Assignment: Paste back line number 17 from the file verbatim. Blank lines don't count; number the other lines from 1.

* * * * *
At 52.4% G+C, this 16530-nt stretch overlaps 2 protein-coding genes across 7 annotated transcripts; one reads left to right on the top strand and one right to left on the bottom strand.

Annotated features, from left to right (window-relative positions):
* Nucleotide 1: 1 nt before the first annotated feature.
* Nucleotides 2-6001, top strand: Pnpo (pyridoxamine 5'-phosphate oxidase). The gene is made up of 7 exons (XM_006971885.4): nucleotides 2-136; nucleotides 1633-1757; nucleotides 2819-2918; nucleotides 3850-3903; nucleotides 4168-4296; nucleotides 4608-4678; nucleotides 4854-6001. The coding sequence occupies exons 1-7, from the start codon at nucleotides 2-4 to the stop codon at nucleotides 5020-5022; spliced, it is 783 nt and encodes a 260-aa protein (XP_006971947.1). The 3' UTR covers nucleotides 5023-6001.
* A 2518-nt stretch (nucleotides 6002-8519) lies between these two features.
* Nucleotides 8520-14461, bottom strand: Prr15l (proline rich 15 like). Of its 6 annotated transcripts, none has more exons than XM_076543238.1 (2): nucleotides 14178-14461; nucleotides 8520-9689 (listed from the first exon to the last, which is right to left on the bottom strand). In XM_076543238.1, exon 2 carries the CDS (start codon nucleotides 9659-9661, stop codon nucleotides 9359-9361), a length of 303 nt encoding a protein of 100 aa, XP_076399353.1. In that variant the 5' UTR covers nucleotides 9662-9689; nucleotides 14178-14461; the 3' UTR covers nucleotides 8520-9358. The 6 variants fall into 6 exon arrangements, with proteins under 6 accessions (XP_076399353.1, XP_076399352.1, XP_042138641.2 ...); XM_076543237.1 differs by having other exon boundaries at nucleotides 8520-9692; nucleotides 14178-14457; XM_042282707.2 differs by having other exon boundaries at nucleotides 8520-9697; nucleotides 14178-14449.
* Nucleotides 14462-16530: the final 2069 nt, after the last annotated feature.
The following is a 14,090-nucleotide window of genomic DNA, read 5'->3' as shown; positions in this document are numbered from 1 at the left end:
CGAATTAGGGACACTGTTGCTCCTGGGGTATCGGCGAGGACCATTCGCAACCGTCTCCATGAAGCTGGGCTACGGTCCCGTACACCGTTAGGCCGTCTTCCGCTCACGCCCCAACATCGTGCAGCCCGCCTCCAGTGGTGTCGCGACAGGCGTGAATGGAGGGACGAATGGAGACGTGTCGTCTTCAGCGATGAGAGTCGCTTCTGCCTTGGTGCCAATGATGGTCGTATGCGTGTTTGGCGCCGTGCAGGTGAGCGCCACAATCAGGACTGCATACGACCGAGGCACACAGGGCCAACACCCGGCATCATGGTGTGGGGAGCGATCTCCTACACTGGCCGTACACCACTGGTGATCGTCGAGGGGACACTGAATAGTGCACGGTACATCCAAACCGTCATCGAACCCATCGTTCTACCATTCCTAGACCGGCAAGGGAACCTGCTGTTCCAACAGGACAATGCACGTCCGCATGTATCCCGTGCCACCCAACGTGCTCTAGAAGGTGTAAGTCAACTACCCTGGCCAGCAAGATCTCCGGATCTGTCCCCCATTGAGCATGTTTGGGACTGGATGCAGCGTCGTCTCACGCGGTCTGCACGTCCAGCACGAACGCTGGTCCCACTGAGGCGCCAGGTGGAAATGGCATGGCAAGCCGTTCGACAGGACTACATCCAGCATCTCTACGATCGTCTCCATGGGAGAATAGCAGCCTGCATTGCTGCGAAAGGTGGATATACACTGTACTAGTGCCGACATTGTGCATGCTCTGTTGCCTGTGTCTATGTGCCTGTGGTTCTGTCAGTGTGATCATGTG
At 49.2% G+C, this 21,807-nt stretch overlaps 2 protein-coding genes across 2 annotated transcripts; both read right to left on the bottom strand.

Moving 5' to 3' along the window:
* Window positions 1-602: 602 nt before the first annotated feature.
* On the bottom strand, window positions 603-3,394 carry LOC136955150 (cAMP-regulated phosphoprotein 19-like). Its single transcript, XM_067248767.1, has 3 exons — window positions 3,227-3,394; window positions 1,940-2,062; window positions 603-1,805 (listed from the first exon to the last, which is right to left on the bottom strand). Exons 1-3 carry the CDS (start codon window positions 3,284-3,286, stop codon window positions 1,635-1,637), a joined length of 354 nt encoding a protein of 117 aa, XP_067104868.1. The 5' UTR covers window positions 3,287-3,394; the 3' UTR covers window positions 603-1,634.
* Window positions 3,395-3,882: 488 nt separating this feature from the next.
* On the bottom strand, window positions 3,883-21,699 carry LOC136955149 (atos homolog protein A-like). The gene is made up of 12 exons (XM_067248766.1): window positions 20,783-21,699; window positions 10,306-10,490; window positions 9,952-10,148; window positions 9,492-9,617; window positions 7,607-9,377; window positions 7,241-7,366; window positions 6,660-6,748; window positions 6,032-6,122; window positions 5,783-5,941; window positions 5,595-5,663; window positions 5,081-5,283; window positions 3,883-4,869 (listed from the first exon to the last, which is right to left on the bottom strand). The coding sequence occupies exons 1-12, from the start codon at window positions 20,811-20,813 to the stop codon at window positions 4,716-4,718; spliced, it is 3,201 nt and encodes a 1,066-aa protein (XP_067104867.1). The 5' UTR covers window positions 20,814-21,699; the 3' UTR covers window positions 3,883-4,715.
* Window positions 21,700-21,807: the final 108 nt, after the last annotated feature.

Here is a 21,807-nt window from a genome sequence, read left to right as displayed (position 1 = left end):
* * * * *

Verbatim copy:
Here is a 21,807-nt window from a genome sequence, read left to right as displayed (position 1 = left end):